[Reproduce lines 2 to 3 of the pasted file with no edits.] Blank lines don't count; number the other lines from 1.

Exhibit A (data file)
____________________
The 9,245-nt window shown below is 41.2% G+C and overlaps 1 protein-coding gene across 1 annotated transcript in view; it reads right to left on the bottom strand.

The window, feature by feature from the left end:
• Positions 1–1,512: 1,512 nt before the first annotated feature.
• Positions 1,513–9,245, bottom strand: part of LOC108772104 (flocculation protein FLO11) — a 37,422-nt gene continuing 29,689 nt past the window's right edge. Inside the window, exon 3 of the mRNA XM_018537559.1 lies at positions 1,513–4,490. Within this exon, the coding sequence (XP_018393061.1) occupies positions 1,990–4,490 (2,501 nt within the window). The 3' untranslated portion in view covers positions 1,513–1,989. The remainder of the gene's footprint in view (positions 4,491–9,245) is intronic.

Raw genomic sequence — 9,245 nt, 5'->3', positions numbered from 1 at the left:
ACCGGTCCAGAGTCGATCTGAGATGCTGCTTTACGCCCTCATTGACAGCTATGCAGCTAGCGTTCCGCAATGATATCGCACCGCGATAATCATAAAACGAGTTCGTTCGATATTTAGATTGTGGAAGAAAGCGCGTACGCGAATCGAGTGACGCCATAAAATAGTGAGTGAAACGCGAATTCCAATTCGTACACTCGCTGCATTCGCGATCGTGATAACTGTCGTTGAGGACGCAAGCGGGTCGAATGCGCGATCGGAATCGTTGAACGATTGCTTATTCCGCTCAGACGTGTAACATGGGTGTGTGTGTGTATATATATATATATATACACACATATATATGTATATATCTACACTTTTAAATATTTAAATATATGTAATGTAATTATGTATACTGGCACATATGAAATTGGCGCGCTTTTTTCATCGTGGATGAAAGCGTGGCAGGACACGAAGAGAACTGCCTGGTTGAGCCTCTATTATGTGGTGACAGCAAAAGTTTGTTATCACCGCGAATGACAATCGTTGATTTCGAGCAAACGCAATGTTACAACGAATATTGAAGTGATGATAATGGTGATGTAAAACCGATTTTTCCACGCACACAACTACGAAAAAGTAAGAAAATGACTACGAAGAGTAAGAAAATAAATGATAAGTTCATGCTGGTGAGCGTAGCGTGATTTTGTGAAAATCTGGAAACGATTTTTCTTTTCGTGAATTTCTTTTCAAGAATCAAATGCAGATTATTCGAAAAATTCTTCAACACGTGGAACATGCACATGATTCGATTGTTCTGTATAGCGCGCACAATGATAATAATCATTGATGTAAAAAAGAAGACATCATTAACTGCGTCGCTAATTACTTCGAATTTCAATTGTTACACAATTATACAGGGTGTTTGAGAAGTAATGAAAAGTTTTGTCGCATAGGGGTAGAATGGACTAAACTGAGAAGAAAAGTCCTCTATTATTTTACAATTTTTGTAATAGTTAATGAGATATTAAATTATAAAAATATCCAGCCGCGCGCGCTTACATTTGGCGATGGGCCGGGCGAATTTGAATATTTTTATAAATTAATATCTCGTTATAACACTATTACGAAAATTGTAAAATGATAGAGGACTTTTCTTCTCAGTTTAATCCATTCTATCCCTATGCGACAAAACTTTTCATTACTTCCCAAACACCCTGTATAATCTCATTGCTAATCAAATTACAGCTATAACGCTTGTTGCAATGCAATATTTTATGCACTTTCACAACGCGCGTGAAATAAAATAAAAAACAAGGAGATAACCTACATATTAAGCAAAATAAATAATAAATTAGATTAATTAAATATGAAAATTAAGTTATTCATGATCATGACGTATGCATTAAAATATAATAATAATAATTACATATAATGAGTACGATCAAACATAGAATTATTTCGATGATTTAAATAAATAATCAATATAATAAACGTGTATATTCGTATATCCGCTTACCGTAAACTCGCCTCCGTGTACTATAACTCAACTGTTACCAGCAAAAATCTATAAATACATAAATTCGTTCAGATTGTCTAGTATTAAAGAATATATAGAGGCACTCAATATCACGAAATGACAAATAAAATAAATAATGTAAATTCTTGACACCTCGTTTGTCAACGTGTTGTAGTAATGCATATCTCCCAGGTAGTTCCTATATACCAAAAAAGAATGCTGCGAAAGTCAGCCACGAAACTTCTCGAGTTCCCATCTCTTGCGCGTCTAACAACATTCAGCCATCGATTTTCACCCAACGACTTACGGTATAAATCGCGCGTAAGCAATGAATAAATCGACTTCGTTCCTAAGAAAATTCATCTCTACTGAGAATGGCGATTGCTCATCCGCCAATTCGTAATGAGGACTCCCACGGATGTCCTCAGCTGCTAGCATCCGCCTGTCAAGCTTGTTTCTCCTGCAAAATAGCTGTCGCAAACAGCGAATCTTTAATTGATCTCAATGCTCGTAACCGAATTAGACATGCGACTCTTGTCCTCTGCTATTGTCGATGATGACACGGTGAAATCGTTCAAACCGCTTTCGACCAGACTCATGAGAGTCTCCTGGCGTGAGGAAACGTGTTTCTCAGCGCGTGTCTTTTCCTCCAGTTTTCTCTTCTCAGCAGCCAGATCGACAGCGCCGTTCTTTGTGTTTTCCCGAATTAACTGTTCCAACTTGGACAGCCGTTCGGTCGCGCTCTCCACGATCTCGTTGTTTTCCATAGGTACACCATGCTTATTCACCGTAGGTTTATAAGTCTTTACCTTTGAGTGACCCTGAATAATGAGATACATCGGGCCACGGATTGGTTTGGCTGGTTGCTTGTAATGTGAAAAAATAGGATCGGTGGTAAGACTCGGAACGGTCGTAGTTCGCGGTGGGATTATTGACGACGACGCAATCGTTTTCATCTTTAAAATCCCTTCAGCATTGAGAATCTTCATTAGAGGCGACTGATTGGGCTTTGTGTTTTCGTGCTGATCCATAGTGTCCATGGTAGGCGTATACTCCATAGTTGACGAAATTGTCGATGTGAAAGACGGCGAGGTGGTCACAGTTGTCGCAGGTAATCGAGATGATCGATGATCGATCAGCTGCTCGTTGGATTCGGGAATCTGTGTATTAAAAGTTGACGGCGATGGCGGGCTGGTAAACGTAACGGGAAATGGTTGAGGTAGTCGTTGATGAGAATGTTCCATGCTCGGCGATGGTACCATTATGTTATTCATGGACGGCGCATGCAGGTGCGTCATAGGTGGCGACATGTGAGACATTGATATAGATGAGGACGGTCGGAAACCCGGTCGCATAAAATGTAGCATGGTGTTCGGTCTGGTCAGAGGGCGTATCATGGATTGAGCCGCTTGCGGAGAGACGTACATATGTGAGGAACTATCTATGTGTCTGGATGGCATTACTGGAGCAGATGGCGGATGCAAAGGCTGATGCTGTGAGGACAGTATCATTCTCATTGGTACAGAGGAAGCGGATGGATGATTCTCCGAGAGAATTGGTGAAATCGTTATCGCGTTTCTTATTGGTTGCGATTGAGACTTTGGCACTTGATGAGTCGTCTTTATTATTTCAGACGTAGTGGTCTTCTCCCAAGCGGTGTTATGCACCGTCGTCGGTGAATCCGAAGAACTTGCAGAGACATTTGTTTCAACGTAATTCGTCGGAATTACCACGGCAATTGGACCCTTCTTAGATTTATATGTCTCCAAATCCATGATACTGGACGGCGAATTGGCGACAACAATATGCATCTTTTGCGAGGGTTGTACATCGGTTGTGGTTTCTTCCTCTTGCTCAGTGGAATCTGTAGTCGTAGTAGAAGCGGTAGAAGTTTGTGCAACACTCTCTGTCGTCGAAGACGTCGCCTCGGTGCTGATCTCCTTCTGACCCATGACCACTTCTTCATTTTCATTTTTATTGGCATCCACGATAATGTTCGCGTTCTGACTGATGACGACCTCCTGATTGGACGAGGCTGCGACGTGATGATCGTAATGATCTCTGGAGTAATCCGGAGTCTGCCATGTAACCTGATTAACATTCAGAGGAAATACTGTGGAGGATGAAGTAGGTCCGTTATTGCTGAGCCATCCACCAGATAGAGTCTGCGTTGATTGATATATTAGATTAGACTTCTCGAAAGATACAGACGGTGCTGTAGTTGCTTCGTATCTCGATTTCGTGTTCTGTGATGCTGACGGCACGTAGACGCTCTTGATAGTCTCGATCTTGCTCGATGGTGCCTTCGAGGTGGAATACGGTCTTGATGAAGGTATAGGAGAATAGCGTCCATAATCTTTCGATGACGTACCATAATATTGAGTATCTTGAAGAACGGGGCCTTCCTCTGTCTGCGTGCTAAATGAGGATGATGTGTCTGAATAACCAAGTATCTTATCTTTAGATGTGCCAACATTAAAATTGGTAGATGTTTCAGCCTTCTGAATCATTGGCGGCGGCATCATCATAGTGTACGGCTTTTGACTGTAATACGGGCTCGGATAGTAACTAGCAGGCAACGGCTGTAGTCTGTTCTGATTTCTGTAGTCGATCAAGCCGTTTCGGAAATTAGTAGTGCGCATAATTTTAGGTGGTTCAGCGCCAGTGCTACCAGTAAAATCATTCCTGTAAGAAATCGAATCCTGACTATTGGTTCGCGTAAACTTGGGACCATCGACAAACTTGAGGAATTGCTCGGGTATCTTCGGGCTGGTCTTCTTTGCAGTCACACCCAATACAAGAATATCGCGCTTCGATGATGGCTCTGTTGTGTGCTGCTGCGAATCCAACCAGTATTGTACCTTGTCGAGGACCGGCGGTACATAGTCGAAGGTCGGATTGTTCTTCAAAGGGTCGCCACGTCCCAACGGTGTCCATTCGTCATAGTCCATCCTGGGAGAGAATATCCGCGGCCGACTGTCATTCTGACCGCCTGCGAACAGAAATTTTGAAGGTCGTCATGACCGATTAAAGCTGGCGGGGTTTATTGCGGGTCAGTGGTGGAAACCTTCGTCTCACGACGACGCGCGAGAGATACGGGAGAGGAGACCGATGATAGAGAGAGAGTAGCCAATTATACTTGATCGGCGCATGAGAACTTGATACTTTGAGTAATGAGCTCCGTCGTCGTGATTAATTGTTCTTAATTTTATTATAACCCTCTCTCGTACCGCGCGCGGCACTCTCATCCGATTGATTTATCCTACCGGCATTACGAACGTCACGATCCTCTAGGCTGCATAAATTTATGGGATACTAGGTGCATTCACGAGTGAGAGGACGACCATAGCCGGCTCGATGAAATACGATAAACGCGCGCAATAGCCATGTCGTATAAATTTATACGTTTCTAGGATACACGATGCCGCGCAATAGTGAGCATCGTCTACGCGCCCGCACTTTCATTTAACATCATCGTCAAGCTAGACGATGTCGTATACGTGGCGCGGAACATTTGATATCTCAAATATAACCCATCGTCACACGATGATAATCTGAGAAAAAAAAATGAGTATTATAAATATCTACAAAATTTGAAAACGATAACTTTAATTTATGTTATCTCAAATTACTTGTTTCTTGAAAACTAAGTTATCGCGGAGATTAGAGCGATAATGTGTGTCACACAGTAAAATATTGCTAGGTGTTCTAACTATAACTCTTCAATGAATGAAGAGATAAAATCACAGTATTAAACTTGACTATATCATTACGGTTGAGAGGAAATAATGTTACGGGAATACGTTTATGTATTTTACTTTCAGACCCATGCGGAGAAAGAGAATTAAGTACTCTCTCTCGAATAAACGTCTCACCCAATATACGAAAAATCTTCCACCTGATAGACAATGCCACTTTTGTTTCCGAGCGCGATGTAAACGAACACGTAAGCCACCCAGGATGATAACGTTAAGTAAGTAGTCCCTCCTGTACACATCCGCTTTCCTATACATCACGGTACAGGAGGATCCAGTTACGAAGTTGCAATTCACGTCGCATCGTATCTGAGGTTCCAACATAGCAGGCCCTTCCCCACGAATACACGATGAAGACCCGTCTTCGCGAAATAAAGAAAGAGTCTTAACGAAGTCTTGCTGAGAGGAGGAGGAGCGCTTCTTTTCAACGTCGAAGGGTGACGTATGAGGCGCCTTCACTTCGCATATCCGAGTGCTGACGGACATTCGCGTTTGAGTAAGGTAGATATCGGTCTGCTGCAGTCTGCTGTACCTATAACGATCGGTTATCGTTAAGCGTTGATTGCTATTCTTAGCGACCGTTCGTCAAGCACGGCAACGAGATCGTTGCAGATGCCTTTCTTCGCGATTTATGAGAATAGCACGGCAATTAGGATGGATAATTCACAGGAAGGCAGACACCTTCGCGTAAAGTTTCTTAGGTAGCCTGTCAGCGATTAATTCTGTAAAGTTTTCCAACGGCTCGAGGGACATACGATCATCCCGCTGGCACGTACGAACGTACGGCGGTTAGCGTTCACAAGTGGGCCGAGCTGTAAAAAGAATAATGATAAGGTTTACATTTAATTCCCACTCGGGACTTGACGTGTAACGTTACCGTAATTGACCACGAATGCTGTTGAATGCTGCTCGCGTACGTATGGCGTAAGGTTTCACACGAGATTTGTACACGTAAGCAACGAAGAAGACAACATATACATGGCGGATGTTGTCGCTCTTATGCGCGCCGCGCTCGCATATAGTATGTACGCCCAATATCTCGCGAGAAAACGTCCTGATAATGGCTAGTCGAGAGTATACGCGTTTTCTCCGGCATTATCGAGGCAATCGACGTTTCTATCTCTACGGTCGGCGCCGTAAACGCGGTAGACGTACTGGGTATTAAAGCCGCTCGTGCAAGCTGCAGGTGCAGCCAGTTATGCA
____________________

The window, feature by feature from the left end:
• Positions 1–1,512: 1,512 nt before the first annotated feature.